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Home / Tips and Tricks / What does "NSFW" mean and how do you use it?

What does "NSFW" mean and how do you use it?



  NSFW written with Scrabble letters
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NSFW is a strange, multi-faceted Internet acronym that has found its way into Internet articles and social media posts. But what does NSFW mean, where does it come from and how do you use it? Do not worry ̵

1; this article is SFW.

Not sure about the work

The acronym NSFW stands for "not safe for work". When used properly, NSFW is a warning that contains inappropriate content on a link to a webpage, video, photo, or audio clip. Although the word is usually associated with pornography, it is often used as a warning for violent, objectionable, offensive or even politically motivated content.

Despite its literal meaning (not sure for the work), the NSFW acronym is used to save you from any kind of public embarrassment (or, as you know, from traumatizing your children). You can see it in the title of a YouTube video, in the header of an email, or in front of an outbound link on a website or news article.

In some cases, NSFW is used to indicate that a web page may create ] You feel uncomfortable – so far as we are dealing with a word. In these situations, NSFW is sometimes accompanied by a "trigger word" or "TW" label. For example, a video that contains detailed images of wars may be labeled "NSFW TW: War" or a similar term.

NSFW Etymology

It used to be relatively easy to avoid inappropriate content. R-rated films, dirty magazines were labeled as such, and The Maury Show was opened with the warning that you should throw children out of the room as soon as possible.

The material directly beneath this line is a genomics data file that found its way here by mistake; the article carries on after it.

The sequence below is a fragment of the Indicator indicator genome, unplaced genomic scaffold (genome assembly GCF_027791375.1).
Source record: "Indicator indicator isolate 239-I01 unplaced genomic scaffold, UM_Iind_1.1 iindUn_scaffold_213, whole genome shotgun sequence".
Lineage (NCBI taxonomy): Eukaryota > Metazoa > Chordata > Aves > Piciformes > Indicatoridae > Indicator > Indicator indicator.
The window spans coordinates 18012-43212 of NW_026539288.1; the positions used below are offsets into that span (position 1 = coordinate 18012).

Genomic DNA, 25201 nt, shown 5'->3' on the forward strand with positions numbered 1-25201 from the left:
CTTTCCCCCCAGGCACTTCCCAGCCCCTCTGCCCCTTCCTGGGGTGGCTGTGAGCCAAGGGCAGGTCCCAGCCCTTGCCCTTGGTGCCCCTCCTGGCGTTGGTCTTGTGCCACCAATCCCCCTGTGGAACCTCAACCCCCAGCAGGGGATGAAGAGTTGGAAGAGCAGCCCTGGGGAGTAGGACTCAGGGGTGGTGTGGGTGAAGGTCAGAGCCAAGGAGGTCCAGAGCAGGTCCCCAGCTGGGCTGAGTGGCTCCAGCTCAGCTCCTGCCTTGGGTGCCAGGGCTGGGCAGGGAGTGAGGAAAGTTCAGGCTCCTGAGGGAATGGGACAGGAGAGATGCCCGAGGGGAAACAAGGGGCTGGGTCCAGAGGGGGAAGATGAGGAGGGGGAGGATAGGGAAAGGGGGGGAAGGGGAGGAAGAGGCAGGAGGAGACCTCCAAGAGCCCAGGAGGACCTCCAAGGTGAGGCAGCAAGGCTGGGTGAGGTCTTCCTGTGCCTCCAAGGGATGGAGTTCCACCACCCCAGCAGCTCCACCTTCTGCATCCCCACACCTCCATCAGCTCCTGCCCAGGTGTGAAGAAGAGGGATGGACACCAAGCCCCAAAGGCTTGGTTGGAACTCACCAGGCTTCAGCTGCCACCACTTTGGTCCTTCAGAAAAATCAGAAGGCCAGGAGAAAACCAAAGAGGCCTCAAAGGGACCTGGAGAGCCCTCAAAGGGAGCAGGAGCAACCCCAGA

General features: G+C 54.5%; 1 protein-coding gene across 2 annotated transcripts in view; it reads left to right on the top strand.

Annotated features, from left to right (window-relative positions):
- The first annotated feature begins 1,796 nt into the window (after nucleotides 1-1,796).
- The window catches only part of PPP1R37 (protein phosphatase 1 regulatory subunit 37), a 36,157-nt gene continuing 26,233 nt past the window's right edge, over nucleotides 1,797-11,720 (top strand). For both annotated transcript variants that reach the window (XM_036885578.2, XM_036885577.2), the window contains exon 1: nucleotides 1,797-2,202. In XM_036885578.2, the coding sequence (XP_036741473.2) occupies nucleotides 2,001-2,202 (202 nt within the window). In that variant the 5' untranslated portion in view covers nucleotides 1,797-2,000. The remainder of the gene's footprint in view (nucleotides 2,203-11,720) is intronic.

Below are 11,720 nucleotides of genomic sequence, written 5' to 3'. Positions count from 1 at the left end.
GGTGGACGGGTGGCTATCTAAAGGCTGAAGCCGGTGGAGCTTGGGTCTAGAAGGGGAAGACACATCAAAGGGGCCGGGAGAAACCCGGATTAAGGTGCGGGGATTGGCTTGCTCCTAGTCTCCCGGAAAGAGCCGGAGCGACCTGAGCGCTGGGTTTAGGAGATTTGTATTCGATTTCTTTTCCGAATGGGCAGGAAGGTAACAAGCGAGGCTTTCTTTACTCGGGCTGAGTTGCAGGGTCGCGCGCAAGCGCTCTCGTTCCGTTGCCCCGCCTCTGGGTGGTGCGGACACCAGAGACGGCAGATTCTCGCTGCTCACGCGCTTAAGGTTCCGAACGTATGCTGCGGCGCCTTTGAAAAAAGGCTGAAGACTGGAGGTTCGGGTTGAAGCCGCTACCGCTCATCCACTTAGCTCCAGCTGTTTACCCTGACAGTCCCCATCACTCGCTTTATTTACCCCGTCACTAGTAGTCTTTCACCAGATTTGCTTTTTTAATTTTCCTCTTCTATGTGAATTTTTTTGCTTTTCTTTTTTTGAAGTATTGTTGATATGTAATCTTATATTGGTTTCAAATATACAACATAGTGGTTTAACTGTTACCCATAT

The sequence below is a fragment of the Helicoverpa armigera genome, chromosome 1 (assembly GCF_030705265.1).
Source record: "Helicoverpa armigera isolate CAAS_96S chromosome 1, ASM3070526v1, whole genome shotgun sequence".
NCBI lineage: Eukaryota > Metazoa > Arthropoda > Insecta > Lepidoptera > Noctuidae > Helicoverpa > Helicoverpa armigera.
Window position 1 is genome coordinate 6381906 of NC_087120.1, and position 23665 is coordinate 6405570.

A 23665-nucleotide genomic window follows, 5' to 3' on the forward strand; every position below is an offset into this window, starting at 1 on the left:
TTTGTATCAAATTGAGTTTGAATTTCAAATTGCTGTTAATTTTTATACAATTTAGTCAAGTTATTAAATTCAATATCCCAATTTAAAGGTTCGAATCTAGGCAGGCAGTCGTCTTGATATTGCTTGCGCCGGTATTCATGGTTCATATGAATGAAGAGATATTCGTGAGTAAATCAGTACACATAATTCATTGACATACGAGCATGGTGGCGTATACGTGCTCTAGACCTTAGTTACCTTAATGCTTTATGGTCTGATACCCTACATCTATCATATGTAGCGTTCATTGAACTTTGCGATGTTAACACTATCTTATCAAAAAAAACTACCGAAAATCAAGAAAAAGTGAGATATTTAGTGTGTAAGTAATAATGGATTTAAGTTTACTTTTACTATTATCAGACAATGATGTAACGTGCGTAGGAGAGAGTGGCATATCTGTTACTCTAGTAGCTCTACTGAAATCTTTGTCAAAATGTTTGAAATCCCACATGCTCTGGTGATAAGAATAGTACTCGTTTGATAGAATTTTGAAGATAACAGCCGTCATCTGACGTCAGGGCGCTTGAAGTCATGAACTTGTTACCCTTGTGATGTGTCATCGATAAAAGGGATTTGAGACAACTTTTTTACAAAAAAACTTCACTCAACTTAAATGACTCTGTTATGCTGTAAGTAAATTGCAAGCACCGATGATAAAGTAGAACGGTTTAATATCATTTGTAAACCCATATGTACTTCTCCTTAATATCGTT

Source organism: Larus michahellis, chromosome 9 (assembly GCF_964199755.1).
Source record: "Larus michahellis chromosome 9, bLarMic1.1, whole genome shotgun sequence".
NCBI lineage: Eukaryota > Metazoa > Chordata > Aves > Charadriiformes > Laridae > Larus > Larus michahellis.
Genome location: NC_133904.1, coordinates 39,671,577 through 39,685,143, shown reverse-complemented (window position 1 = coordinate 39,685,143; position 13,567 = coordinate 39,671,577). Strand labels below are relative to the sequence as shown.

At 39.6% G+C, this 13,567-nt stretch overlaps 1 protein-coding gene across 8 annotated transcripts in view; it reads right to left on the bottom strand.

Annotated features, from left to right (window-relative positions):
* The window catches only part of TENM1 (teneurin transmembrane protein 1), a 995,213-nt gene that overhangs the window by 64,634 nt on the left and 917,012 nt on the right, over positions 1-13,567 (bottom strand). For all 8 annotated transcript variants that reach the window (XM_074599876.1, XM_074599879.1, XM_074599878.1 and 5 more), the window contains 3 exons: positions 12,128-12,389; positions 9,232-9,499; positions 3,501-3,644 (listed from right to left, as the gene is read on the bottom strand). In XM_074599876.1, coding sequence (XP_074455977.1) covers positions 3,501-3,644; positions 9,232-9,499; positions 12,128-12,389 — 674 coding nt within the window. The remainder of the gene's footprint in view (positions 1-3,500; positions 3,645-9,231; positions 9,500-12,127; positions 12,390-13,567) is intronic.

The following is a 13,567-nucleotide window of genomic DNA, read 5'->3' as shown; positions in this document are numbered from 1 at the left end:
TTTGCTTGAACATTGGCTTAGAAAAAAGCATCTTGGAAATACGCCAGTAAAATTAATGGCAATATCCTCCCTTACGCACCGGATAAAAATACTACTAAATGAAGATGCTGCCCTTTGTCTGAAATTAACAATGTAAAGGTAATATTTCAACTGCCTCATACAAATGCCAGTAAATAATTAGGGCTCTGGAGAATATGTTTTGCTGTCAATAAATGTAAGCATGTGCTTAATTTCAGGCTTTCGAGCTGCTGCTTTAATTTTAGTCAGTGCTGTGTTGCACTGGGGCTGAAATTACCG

But in the age of the internet Everyone can create content. And as you'd expect, users rarely have to flag their photos, videos, and web pages as inappropriate. (To be fair, people usually publish their "inappropriate" content in communities where they are actually deemed appropriate.)

  A little boy hides his sister's eyes on the computer.
Yiorgos GR / Shutterstock

Angle, NSFW looks like a modern incarnation of "This show contains scenes that may offend some viewers." And while this is being used today, the word actually arose in response to a very specific problem

As reported by VICE, the word NSFW comes from the culture of the Snopes.com forum. In 1998, a woman came to the forum to complain that users should mark inappropriate posts as "NFBSK" – "not for British schoolchildren". Maybe she should have bought a copy of the Net Nanny software.

This complaint turned into a Snopes-In-Joke that was so funny that Snopes decided to set up an NFBSK forum. (You do not need to search for it, it's basically a one-year South Park episode.)

NFBSK was known as a joke, but it was a serious problem that in other words could not be described. The internet is dirty, but it is everywhere. Over time, NFBSK slowly got into countless forums and chat rooms. It has become easier to "NSFW", and now it is in the Webster dictionary!

When do you say NSFW?

Unlike other Internet jargon, using the word NSFW is very easy. You can use it as a label or as a literal abbreviation in a sentence. That's all.

As a label, NSFW is only useful when it comes to before the inappropriate content you are sending. It belongs in the header of an e-mail, a reddit post or a website. And although websites like YouTube like to play videos automatically, it's still a good idea to add "NSFW" to the title of inappropriate videos.

  A man looks disgusted. Obviously, he has opened some unlabeled NSFW content.
fizkes / Shutterstock

And yes, you should also do that for text messages. Just add "NSFW" to messages that contain links to inappropriate content. If you attach photos or videos to a message, ask the recipient if they can receive NSFW content before clicking this button. (If you feel that this will make you uncomfortable, you probably should not send them inappropriate content anyway.)

As a literal abbreviation, simply use NSFW if it is grammatically considered "non-workable." If someone sends you a link, for example, you might ask, "Is this NSFW?"

We have mentioned the term SFW (safe for work) earlier in this article. As with NSFW, the word SFW can be used as a term or as a literal abbreviation. You can tag messages, emails or links as SFW and ask your friends the following questions: "Is this SFW?" some other crazy words? As with NSFW, acronyms such as TLDR and FOMO
are used regularly in news articles and in your favorite social media. They are worth knowing and do not worry, they are SFW.


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